Compromised site serves Nuclear exploit kit together with fake BSOD

Posted by   Virus Bulletin on   Jul 31, 2015

Support scammers not lying about a malware infection for a change.

During our work on the development of the VBWeb tests, which will be started soon, we came across an interesting case of an infected website that served not only the Nuclear exploit kit, but also a fake blue screen of death (BSOD) that attempted to trick the user into falling for a support scam.

When a (legitimate) website includes (legitimate) advertisements, these ads themselves are rarely included in the HTML code. Rather, the HTML contains some code — typically JavaScript — that loads content from an ad server, which shows the advertisements in the browser. This means a selection of advertisements can be shown that are deemed the most interesting to the particular user, while it also allows advertisers to bid for "eyeballs".

Malicious websites work in the same way. Indeed, the compromised website in question (which, unsurprisingly, ran a 2008 version of WordPress) contained a little bit of obfuscated JavaScript that inserted an iframe as well as loading another piece of JavaScript, both from the same server. These are two examples of traffic distribution systems (TDS), which are the malicious equivalent of the code used by ad networks to display relevant ads.

  The de-obfuscated JavaScript code added to the compromised website. (Click the image for a larger version.)

What was interesting was that when we opened the site in our test lab, we found that both URLs were opened by the browser. One of them served the Nuclear exploit kit, which used a Flash Player exploit to deliver the Glupteba downloader, which would likely have downloaded another piece of malware. Glupteba is commonly seen as the payload for Nuclear.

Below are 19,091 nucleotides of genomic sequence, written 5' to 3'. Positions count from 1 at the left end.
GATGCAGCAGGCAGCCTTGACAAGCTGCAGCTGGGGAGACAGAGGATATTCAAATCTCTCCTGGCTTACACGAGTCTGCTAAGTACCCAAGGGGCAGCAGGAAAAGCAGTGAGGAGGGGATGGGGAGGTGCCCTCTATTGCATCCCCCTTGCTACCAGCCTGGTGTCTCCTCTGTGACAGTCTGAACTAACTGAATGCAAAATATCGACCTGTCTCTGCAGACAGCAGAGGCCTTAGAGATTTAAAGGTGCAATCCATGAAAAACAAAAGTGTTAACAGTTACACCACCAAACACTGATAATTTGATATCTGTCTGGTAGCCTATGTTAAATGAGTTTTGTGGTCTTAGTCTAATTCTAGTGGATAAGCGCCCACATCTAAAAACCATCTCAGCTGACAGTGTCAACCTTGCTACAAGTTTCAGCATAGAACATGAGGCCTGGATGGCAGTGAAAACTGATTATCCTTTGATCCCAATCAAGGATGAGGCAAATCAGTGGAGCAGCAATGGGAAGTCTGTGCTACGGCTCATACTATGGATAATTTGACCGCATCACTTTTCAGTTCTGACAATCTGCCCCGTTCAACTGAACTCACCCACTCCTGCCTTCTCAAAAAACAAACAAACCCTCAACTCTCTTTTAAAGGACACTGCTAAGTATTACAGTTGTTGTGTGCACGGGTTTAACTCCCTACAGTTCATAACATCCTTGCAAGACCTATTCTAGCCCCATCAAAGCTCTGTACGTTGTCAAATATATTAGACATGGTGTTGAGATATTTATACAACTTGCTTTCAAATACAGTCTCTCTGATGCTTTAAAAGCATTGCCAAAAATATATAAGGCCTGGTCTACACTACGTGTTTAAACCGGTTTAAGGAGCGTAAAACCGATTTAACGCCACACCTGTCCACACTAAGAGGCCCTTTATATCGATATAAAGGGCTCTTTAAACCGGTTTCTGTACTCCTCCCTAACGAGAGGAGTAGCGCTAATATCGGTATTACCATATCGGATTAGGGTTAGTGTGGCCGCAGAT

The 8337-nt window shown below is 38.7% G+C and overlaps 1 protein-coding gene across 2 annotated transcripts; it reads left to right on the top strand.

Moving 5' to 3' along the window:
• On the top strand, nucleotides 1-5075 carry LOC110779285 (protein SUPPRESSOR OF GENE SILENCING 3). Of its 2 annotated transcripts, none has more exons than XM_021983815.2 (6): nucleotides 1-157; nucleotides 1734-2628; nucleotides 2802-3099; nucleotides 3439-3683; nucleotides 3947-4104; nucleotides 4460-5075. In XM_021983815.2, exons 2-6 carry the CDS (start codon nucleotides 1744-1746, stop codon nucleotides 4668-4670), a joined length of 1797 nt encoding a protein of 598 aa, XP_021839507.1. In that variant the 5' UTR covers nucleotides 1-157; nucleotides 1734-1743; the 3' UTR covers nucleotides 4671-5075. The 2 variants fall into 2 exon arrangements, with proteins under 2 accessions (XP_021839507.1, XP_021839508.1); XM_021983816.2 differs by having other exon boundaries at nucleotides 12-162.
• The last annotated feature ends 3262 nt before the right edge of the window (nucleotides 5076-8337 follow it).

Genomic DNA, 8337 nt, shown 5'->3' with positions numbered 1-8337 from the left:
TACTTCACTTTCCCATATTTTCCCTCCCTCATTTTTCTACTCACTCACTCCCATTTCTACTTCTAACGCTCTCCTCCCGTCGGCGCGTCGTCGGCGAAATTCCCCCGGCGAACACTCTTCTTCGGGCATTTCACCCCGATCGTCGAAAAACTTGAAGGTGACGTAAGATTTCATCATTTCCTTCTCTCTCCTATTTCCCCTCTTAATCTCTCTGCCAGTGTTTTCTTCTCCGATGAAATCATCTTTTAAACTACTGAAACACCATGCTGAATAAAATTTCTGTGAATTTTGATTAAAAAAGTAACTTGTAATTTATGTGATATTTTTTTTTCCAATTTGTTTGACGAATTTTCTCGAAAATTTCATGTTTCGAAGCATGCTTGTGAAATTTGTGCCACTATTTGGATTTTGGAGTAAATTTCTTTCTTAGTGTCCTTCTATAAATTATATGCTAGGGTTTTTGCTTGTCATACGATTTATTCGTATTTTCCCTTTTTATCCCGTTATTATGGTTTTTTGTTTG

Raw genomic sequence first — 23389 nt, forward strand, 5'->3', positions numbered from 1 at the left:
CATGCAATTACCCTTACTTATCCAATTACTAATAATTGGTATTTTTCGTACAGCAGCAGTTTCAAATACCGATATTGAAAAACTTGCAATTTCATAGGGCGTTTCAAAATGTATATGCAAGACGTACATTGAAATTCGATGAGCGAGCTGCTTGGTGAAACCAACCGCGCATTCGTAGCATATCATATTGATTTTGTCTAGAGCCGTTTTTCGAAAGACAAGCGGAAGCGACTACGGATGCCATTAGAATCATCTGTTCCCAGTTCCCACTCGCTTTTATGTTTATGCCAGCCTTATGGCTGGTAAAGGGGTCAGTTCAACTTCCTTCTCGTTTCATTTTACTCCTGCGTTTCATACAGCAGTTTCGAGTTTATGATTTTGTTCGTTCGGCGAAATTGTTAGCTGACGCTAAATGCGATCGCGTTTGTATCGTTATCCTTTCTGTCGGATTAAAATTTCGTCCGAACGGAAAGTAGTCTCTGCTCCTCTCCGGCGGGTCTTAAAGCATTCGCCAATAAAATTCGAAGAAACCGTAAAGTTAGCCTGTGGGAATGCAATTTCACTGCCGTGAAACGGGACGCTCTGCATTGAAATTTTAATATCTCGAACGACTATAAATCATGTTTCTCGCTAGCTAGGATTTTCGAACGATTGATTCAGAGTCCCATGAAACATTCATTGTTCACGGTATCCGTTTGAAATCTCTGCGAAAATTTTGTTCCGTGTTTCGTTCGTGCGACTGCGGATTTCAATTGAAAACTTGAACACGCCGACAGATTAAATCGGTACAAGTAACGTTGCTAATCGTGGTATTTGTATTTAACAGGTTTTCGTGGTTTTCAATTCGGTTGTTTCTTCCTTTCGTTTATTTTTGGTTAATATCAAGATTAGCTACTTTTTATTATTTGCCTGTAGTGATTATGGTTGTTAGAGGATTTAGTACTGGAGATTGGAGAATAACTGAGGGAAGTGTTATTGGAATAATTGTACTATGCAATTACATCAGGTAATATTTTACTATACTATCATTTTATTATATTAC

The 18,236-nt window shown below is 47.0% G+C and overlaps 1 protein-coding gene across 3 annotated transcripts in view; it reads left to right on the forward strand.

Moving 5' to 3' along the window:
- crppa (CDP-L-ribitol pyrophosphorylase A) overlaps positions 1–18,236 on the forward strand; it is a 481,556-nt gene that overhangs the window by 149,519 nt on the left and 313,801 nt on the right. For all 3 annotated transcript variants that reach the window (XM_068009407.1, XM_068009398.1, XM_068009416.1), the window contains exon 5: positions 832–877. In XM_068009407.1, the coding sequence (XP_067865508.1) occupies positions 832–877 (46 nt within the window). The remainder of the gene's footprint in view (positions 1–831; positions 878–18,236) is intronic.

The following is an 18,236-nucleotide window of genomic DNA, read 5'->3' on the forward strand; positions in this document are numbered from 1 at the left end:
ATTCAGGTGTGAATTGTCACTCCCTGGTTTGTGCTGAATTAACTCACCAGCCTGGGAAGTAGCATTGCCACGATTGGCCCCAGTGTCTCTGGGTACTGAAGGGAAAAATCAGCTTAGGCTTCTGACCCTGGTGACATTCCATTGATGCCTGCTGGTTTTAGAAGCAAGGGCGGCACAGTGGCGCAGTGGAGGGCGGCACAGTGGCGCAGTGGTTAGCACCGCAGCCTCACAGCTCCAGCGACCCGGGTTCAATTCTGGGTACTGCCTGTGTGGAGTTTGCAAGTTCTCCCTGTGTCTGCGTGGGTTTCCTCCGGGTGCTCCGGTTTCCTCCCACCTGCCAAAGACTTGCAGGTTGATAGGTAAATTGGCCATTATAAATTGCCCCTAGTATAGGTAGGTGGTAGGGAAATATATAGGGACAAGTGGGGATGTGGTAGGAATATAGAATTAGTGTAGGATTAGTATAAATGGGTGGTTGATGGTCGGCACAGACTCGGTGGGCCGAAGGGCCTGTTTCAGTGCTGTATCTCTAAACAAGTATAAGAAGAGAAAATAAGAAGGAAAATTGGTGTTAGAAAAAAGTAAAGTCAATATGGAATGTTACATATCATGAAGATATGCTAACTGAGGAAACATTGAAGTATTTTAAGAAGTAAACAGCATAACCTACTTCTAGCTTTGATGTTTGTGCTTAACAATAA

The other URL made the browser show a fake BSOD with a pop-up urging the user to call a toll-free US number, where a phone operator would likely trick them into paying a large sum of money for little to no protection. Earlier this month, a Malwarebytes researcher wrote about this particular trick, which despite its apparent simplicity contains some anti-analysis tricks.

  (Click the image for a larger version.)

It is unclear why both pages were served. It might be that the malware authors were just being greedy and trying to maximise their chances of success. It might also be a bug on their site. In any case, for once, support scammers wouldn't have been lying about there being malware present on the victim's machine.

In the VBWeb tests we will test the ability of gateway-based security solutions to block such threats on the network. We are currently running a trial and noted that this infection and social engineering attempt was blocked by several solutions, though not all of them. Those interested in participating in these tests are asked to contact martijn.grooten@virusbtn.com.

  Fiddler capture of the traffic. (Click the image for a larger version.)

This research was performed together with Adrian Luca. We'd like to thank Jerome Segura (who last year spoke on support scams at VB2014, and who is one of the leading experts on exploit kits) for his input.

Posted on 31 July 2015 by Martijn Grooten

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